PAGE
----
Rise of the Content Distribution Space

Ryan Skinner

This morning’s announcement by OneSpot – a company that helps marketers place their content in front of relevant buyers through display advertising – of series A financing to the tune of $5.3 million may pale next to recent multibillion IPOs and valuations, but it says a lot about a new space opening up: content distribution.

While OneSpot and Resonance HQ (which offers a similar service) drive content engagement through banner ads, native advertising or sponsored content puts branded content straight into digital publishers’ editorial mix (often with “sponsored by” or “sponsor content” next to it). Vendors like Outbrain, Taboola, AdBlade, Sharethrough, LinkSmart, Nativo, Media Voice and AdsNative are vying for a $2 billion per year native advertising market that’s growing by as much as 20% year on year.

Add to this the plays by Facebook, LinkedIn, and Twitter that allow marketers to purchase visibility for their content in certain users’ timelines. For both Facebook and twitter, this is their only source of revenue for a growing proportion of mobile users, and it looks like Wall Street may be rewarding them for this mobile-driven success.

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Winners of the 2013 Forrester Groundswell Awards

Nate Elliott

Today at the Forrester eBusiness Forum in Chicago, I had the pleasure of announcing the winners of the 2013 Forrester Groundswell Awards. For the seventh edition of our awards we introduced all new categories, based on Forrester’s Marketing RaDaR model, and the way social programs can support the Marketing RaDaR. So our awards this year included the following categories:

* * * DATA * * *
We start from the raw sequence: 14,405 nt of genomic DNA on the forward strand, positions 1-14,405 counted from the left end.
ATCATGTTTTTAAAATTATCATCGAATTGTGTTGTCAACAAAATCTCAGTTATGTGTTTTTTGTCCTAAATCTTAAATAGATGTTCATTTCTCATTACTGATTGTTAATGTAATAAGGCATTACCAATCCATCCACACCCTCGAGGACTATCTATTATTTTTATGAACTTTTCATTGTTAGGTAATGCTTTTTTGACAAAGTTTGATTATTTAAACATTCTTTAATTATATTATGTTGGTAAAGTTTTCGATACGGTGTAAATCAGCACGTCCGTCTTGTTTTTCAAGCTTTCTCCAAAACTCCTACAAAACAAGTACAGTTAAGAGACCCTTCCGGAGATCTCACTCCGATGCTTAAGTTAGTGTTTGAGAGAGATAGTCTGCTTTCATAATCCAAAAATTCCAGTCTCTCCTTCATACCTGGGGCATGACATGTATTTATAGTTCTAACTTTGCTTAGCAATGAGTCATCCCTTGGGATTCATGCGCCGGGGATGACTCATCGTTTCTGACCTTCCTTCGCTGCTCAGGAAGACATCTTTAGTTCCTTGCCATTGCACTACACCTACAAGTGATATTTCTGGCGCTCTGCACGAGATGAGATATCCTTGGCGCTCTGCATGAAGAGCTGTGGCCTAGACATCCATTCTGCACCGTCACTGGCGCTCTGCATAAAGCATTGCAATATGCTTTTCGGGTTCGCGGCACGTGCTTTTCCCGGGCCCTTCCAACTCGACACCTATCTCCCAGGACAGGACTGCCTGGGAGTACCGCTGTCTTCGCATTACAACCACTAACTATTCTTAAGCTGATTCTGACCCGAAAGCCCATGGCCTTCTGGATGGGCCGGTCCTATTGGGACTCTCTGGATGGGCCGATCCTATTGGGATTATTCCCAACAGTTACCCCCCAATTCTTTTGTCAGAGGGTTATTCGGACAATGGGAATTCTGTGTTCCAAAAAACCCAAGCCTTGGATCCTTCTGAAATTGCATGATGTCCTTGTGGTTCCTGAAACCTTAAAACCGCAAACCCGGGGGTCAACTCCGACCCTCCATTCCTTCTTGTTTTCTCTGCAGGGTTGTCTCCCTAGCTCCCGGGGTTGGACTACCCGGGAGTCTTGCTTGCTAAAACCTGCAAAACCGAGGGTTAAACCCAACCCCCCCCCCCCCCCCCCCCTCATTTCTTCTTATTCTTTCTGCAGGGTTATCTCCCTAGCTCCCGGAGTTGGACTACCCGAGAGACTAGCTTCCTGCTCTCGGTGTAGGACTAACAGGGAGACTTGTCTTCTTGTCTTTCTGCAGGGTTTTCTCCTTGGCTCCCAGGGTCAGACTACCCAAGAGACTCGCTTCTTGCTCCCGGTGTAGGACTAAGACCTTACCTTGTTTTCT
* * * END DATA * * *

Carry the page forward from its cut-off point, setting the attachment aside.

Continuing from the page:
• Social reach marketing. This category recognizes social programs that effectively delivered marketing messages to new audiences — whether by word of mouth or by using paid social ads.
  • Social depth marketing. This category recognizes social programs that helped prospects explore products in detail and make a purchase decision — such as corporate blogs and communities, and marketers’ on-site ratings and reviews.
  • Social relationship marketing. This category recognizes social programs that engaged existing fans and customers in order to increase their loyalty and lifetime value — something that most commonly happens through branded profiles on social networks like Facebook and Twitter.
  • Mobile. Okay, we admit it: This one’s not necessarily social. But this category recognizes the great use of mobile tools and programs to reach business or marketing goals.
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How To Get Your C-Suite To Say "Yes!" To Your Social Marketing Proposal

Kim Celestre

Like many marketing leaders, you may find it challenging to accelerate the advancement of your social marketing initiative(s) because you are at a point where you need to articulate how your social marketing program(s) contributes value to your brand's business objectives. Whether you are launching a pilot social marketing program or a long-term corporate initiative, eventually you will need to get in front of your CMO and state your case for getting more budget and headcount to support your programs. Easier said than done? Well according to many marketers, it is. In fact, marketers tell us that ROI and measurement are the top two roadblocks they face when trying to advance their social marketing efforts — the very two things that the C-suite often demands when it';s time to allocate marketing resources. It's the ultimate marketer conundrum!